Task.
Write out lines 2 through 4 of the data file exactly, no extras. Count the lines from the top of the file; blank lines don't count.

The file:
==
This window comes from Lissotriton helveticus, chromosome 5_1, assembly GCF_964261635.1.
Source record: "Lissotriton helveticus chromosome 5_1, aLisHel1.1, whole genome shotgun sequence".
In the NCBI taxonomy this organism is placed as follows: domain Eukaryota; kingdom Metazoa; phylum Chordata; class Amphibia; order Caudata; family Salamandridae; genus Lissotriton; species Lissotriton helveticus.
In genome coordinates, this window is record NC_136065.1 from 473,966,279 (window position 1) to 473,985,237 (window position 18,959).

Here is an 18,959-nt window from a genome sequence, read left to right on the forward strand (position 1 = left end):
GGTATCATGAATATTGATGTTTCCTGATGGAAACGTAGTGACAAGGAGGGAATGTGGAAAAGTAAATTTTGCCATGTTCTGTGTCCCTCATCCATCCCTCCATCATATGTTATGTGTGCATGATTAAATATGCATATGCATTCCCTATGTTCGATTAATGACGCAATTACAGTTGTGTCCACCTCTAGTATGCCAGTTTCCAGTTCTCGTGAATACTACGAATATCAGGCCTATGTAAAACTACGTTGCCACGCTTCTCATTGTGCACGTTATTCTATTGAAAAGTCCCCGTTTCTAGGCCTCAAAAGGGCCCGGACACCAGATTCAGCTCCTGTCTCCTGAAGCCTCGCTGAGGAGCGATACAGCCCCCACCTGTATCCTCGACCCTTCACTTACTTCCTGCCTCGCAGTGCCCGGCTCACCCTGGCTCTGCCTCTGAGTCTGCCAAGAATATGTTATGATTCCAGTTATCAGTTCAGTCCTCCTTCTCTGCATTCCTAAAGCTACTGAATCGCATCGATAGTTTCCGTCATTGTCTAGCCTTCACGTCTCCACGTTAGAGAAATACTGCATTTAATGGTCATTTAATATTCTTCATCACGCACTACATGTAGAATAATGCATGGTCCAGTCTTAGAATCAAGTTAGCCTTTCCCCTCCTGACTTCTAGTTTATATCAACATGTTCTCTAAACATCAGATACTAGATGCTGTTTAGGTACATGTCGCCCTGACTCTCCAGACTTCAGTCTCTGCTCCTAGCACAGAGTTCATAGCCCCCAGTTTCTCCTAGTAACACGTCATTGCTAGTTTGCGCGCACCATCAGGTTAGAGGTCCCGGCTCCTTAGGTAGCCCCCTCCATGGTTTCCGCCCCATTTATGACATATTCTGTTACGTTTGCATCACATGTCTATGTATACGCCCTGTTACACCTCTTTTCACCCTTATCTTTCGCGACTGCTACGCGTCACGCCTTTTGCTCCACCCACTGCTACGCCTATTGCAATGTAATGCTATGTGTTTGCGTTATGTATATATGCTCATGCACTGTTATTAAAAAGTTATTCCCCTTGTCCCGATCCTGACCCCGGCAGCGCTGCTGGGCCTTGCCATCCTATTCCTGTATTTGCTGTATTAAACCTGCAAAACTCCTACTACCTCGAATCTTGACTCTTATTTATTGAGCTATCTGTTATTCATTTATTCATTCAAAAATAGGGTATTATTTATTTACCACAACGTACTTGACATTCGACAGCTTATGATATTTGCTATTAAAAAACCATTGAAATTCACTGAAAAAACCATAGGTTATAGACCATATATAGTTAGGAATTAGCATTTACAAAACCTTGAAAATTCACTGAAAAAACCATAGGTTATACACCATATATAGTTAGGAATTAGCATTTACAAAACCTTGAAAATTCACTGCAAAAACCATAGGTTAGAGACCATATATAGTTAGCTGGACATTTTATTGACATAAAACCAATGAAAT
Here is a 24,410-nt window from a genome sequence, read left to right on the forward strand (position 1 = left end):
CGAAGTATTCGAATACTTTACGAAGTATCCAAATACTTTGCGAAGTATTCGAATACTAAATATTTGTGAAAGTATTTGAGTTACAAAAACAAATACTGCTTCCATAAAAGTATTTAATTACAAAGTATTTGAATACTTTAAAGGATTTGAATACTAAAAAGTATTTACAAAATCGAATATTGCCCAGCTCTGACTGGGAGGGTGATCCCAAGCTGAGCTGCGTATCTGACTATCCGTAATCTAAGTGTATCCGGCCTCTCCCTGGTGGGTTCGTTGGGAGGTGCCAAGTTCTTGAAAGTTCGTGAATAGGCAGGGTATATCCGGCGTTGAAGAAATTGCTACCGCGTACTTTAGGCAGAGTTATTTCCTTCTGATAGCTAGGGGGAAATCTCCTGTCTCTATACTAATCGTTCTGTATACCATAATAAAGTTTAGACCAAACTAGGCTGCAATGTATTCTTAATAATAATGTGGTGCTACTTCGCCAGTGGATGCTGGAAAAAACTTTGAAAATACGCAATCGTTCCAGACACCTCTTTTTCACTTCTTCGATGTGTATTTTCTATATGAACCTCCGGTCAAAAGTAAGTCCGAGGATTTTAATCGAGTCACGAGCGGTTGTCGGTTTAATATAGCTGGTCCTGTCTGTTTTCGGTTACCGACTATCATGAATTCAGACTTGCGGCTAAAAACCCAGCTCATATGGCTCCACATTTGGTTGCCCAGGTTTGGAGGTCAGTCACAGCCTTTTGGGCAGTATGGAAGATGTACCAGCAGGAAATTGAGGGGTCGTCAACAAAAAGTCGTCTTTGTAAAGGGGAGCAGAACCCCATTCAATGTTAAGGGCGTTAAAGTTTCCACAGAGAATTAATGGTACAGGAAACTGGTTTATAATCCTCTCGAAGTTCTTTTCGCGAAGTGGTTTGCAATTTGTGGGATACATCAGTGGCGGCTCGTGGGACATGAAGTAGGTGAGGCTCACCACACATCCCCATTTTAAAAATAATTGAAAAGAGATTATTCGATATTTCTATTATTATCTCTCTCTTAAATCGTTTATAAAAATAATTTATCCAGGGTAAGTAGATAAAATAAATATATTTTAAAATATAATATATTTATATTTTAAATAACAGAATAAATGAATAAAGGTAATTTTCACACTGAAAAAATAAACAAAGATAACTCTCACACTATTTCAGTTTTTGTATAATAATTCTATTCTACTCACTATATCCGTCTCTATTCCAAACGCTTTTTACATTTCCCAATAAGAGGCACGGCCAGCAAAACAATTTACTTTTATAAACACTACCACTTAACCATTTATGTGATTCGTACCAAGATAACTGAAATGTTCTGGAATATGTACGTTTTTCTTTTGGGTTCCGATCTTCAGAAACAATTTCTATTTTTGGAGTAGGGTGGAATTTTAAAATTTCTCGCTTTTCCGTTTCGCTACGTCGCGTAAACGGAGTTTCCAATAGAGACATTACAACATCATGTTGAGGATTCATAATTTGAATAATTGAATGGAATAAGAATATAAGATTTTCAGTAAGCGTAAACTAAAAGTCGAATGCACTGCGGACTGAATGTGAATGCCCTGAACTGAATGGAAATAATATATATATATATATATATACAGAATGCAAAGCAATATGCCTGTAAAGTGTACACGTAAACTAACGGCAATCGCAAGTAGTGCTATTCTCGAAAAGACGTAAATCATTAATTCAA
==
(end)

Source record: "Lissotriton helveticus chromosome 5_1, aLisHel1.1, whole genome shotgun sequence".
In the NCBI taxonomy this organism is placed as follows: domain Eukaryota; kingdom Metazoa; phylum Chordata; class Amphibia; order Caudata; family Salamandridae; genus Lissotriton; species Lissotriton helveticus.
In genome coordinates, this window is record NC_136065.1 from 473,966,279 (window position 1) to 473,985,237 (window position 18,959).